News Column

Miami: The Capital of Latin American E-commerce

Jan 31 2001 4:03PM

By Derek Reveron

January/February 2001 - California has Silicon Valley. New York has Silicon Alley. Texas has Silicon Prairie. Now Florida has Silicon Playa, the Spanish phrase meaning Silicon Beach.

Silicon Playa is an 80-mile stretch of real estate from West Palm Beach to Miami that has emerged as the prime Internet hub for Latin America. Overall, the number of technology companies in South Florida grew from 4,351 in 1996 to 5,806 in 2000, a 33 percent jump, according to the Technology Forum of South Florida. Among the companies are dozens of dot-coms targeting Spanish- and Portuguese-speakers worldwide.

Many of these Internet firms relocated to Silicon Playa from Latin America.
“Miami is the natural and logical location for our office, because the primary focus is pan-regional sales,” says Alex Aberg-Cobo, director of U.S. operations for portal site El Sitio. “Access to the region is very important to us, because El Sitio is a network of sites in eight countries in Latin America. And we are closely integrated.”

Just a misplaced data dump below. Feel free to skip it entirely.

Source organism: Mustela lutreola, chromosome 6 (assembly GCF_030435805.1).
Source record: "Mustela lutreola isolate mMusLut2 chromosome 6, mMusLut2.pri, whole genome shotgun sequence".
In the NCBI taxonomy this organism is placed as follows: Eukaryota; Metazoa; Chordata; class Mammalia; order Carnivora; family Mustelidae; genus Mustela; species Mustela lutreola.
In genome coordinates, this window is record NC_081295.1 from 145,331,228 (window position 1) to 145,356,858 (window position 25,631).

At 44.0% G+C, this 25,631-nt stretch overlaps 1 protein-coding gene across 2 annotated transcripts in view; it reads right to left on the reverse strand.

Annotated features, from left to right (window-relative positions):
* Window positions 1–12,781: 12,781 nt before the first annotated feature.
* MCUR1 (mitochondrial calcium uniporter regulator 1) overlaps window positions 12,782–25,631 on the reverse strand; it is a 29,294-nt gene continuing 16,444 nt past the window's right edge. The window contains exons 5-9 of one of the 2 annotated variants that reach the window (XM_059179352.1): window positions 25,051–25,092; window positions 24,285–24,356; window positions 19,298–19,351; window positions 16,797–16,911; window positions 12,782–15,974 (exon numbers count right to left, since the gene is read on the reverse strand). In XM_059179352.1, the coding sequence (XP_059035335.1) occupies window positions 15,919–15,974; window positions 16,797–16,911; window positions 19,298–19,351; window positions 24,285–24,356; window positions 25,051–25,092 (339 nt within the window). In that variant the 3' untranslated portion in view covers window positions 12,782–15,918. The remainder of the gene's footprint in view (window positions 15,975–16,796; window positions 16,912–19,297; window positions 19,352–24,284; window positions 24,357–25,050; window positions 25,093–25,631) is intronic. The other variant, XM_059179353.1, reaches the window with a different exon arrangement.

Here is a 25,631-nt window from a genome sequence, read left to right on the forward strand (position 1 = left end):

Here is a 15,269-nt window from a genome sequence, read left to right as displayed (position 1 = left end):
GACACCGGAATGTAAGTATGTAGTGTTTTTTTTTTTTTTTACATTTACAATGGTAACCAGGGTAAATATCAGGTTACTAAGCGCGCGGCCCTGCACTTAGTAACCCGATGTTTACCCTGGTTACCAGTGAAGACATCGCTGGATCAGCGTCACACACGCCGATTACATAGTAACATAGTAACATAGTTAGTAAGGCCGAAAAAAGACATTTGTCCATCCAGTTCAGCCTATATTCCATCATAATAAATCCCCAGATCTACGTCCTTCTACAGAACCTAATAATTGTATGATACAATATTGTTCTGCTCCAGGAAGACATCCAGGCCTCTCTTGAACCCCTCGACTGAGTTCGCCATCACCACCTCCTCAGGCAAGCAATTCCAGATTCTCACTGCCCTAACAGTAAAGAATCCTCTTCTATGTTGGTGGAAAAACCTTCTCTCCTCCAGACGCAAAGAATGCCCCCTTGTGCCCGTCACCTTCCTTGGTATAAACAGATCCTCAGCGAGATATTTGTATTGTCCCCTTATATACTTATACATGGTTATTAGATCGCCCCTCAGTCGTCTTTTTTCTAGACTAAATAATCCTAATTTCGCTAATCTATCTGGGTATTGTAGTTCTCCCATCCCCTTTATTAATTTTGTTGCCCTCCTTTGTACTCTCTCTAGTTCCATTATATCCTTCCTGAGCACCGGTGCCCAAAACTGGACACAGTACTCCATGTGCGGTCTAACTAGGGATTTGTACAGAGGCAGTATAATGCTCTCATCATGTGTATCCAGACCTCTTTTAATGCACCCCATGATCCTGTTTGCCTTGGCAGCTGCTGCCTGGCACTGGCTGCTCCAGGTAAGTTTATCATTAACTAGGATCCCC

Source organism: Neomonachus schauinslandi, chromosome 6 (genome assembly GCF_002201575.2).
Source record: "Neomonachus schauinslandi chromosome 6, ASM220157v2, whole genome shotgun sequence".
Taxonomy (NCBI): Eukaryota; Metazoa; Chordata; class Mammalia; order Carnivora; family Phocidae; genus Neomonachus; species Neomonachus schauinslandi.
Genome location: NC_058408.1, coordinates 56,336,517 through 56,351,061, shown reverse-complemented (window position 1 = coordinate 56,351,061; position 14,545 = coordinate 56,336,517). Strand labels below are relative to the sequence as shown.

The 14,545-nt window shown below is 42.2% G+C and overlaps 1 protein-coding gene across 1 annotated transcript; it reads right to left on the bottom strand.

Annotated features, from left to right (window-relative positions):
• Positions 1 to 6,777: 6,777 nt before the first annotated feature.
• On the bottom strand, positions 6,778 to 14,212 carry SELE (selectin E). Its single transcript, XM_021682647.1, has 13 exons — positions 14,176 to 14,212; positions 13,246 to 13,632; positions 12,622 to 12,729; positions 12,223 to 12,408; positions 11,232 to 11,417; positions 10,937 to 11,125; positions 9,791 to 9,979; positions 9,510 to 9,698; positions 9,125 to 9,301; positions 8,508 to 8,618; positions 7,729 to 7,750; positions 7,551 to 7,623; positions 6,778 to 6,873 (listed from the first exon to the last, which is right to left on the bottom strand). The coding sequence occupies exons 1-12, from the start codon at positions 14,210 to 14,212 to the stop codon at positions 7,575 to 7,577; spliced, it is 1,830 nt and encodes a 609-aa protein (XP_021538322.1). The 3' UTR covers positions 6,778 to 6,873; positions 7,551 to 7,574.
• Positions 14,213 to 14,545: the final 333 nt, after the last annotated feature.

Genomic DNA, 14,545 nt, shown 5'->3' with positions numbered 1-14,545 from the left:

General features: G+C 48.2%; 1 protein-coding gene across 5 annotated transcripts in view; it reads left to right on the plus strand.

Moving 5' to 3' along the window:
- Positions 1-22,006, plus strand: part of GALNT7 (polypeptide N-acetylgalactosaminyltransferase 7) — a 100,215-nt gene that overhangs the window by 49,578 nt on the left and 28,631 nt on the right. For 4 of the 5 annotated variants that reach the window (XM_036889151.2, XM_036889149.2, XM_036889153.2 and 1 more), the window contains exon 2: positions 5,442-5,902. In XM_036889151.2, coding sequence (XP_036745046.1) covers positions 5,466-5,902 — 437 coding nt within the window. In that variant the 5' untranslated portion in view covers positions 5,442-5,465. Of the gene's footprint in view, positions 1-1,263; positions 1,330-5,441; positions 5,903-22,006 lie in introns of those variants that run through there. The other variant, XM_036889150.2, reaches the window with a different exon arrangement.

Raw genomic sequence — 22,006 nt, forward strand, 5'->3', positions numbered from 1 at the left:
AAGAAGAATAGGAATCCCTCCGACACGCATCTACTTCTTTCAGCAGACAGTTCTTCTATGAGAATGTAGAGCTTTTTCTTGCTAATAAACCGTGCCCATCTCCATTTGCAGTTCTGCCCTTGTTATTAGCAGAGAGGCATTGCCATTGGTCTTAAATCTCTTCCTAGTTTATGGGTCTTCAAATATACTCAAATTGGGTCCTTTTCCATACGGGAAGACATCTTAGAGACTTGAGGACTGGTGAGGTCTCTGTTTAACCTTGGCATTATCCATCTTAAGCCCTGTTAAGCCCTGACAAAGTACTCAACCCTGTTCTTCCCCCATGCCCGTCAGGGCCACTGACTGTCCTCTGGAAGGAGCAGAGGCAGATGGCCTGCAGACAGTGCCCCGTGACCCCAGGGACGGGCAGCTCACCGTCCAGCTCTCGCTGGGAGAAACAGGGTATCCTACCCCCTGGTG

As Silicon Playa residents see it, if you are Hispanic and you want to create the Spanish-language Internet of the future, then South Florida is the place to be. “There is a critical mass of people here who spend all of their time thinking about and producing Web sites for Hispanics,” says Jeordan Legon, managing editor of elHerald.com, the Spanish-language online version of the Miami Herald.

The list of dot-coms with headquarters or offices in South Florida includes AOL Latin America (a joint venture between America Online and the Cisneros Group of Venezuela), DeRemate.com, Fiera.com, Eritmo.com, Yupi Internet, El Sitio, Patagon, Starmedia Networks, Salud.com, Todobebe.com, Ehola.com, Terra Networks, Salutia.com, SportsYa.com, Gringolandia.com, GarageLatino.com, Mundonet.com, IFX (www.unete.com), and Mercadolibre.com. Many of the firms are located in Miami Beach, especially along the trendy Lincoln Road promenade.

South Florida also hosts a range of B2B sites that target Latin America. Todoplasticos.com, for instance, sells resins and machinery parts and provides leads on manufacturing contracts. FuturoSeguro.com sells insurance in Spanish, Portuguese, and English.

Hispanic Internet executives cite several reasons for the growth of Silicon Playa:

* Miami is the financial, business, and trade hub of Latin America. It has more foreign-owned banks than any city in the United States except New York. South Florida is home to the Latin American offices of more than 100 multinational corporations, many of which maintain Web sites. Miami also accounts for 30 percent of all U.S. trade with South America and 43 percent of the nation’s trade with Central America.

* Latin America is the world’s fastest-growing market for online services, with more than 500 million potential customers. The Latin American Internet services market will increase by 42 percent a year over the next four years, according to International Data Corp.